I started writing this on March 10th. I decided to post it, because, I’ll keep staring at rather than publish it. Here goes:
You may remember a personal diatribe that I wrote on this almost two years ago. At the time, I was not a happy camper here at SLU at least not in the relationships variety. I’ve been told that part of the college experience is getting involved in extracurricular activities. I am proud to say that I participate in two extracurricular activities, both of which play to my passions. I write for the campus newspaper The University News, and at SLU TV where I anchor daily news updates, and anchor and report for the campus newscast, SLU News 22. That part of my life is fine, for the most part, and I feel I’m doing well academically this semester (I might need to buckle down a bit more in the second half of the semester). Dating is an extracurricular activity, and I’m not very good at it…maybe I should withdraw from that activity?
What I want to revisit is the problems with women on campus. It’s not really a problem, but largely a common miscommunication between myself and any number of women on campus in a given week. What gave rise to this revisiting is the discussion of identity (so I could say this blog entry isn’t procrastination, but actually helping me understand Chapter 5 in the Intercultural Communication book).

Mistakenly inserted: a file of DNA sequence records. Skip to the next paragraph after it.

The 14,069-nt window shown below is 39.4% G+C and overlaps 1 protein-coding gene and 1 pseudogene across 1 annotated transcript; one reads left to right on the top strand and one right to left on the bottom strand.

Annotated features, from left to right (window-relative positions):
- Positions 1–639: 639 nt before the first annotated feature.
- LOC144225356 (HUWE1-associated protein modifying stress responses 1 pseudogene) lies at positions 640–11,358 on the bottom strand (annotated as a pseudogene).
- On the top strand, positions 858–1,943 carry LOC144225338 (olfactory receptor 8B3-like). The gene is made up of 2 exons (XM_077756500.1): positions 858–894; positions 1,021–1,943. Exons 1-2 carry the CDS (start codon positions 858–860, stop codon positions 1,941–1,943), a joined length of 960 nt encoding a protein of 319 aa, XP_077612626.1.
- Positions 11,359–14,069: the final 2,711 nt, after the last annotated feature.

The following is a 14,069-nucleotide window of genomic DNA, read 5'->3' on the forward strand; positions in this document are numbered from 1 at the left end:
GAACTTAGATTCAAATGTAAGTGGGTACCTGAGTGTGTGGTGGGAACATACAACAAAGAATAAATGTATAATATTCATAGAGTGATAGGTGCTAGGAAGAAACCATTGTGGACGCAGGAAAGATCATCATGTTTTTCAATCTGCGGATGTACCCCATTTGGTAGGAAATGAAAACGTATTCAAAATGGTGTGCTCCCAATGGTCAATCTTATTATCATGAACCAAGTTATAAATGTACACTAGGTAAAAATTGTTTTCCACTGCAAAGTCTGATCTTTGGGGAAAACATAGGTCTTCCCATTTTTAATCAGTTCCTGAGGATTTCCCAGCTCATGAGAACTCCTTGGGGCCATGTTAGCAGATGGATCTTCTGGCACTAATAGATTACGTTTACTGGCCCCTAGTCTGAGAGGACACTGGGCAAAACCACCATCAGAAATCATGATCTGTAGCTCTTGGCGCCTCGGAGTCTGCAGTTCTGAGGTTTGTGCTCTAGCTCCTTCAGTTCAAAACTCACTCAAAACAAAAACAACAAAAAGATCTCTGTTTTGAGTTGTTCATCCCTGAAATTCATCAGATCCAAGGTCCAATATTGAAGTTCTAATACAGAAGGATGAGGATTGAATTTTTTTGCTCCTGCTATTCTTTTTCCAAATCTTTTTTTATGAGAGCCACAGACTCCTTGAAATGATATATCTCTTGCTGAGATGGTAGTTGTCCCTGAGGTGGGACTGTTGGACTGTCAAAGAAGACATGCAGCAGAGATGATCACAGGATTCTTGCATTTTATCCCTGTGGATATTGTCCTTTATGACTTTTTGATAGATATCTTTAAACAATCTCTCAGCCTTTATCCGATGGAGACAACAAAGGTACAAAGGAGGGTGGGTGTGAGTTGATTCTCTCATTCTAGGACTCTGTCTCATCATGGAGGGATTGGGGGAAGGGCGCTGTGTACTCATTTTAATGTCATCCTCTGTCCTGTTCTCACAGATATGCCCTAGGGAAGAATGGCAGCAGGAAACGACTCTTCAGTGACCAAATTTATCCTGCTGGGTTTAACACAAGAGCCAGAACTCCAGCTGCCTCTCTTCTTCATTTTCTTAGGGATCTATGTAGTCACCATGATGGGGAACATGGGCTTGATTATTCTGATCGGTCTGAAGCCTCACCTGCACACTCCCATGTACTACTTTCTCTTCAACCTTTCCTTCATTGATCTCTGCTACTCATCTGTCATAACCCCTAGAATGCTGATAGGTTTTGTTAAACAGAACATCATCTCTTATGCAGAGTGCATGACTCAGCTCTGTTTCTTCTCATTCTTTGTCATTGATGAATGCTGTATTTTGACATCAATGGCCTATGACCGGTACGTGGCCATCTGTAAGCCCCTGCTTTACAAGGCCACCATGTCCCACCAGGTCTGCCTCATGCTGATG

More after the bump:
Are male communication norms and female communication norms intercultural?
If you look at what I said in October of 2007, I’d say yes:
To summarize, I get treated pretty roughly by women. Not all the time. Just here. I don’t know what they are looking for that I don’t have, but for me, being here has not been that fun, unless you like spending a lot of time by yourself. This is one of the main reasons I’ve shied away from dating. I don’t want to get a women pissed off because my suggestion about going for a coffee has been misconstrued as a the modern equivalen of cro-magnon man crowning a woman over the head and dragging her off to a cave for a lifelong prison of chasing children around and domestic servitude. A coffee is just a coffee. No marrital strings attached.